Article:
The chameleon was invented by Robert Abbott for his game Ultima
. The rules for Ultima were first published in 1962.
See also another piece also called Chameleon.
The chameleon moves as a chess queen, but does
not capture this way, and can never move to an occupied square. When a
chameleon captures, it does so by capturing in the manner of piece it is
capturing. Chameleons can not capture other chameleons. (In Ultima, a
chameleon can not capture an immobilizer,
but can immobilize it.)
In the diagram below, the chameleon (represented by the symbol for the
bishop, since the game Ultima uses a chess bishop to represent the
chameleon) can move to any of the circles marked with a black circle.
It can also capture the rook or the bishop.
A piece can never attack the chameleon without being attacked back, but
conversely, the chameleon can never attack another piece without being
attacked back also. A king can never move next to an enemy chameleon.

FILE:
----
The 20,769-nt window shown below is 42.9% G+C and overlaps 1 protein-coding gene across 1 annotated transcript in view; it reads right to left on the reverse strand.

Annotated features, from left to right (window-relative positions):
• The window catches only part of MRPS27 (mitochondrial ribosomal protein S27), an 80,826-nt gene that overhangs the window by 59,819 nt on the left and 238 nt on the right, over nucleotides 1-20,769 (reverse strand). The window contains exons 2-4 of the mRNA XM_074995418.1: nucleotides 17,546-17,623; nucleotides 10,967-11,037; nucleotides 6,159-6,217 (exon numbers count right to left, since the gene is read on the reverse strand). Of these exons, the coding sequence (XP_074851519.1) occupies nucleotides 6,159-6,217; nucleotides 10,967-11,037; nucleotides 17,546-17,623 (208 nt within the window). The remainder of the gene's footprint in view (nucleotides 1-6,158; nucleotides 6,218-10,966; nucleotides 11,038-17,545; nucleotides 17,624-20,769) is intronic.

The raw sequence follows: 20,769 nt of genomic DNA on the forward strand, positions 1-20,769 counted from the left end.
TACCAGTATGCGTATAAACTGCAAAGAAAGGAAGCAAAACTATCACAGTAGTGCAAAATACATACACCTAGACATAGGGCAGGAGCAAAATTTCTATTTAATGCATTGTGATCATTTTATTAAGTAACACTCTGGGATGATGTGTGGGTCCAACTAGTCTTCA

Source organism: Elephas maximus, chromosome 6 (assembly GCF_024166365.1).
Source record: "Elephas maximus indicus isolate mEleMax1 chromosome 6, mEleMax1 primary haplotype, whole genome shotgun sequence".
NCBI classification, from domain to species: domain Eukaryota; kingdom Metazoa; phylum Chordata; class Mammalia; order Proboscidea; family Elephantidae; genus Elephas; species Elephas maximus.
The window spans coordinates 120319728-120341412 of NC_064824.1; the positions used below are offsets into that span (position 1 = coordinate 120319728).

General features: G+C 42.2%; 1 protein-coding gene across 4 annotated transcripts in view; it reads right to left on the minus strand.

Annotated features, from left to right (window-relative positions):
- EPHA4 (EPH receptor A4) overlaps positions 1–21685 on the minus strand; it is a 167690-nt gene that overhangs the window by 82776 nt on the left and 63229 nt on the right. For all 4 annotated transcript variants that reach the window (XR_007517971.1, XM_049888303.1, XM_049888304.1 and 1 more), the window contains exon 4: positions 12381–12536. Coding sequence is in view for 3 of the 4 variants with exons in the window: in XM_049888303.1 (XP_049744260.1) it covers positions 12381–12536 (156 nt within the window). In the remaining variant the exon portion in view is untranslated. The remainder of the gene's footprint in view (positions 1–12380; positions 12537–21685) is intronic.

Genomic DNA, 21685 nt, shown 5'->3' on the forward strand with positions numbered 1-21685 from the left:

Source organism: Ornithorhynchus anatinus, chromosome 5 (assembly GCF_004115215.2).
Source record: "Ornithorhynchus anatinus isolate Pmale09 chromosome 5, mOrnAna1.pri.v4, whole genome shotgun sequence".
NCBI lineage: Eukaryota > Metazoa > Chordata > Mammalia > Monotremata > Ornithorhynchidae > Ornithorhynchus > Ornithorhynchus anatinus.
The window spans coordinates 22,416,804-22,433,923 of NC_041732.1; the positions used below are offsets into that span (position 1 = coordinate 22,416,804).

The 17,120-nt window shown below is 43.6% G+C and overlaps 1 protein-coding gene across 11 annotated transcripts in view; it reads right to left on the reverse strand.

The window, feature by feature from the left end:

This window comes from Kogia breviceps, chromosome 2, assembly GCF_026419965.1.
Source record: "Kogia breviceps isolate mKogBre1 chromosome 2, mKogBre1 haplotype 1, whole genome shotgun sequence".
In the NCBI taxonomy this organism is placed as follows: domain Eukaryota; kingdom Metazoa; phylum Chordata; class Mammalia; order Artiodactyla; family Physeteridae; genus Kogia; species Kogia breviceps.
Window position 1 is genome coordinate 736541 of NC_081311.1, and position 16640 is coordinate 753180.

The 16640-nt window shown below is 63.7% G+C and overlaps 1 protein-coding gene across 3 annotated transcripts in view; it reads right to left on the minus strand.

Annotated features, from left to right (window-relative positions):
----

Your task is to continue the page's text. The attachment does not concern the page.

Note from David Howe: The diagram does not seem right. The black rook is a coordinator, which the white chameleon cannot coordinate
with its king. The
black bishop is another chameleon, which the white chameleon cannot capture.
Ah, now I get it -- they're ortho-chess pieces. Should be using Ultima pieces, otherwise the diagram is misleading.
This is an item in the Piececlopedia: an overview of
different (fairy) chess pieces.
Written by Benjamin C Good.
WWW page created: September 14, 1998.
Modified: D. Howe on March 5, 2000: Chameleon is represented by a bishop, not a knight.
Last modified: Sunday, April 1, 2012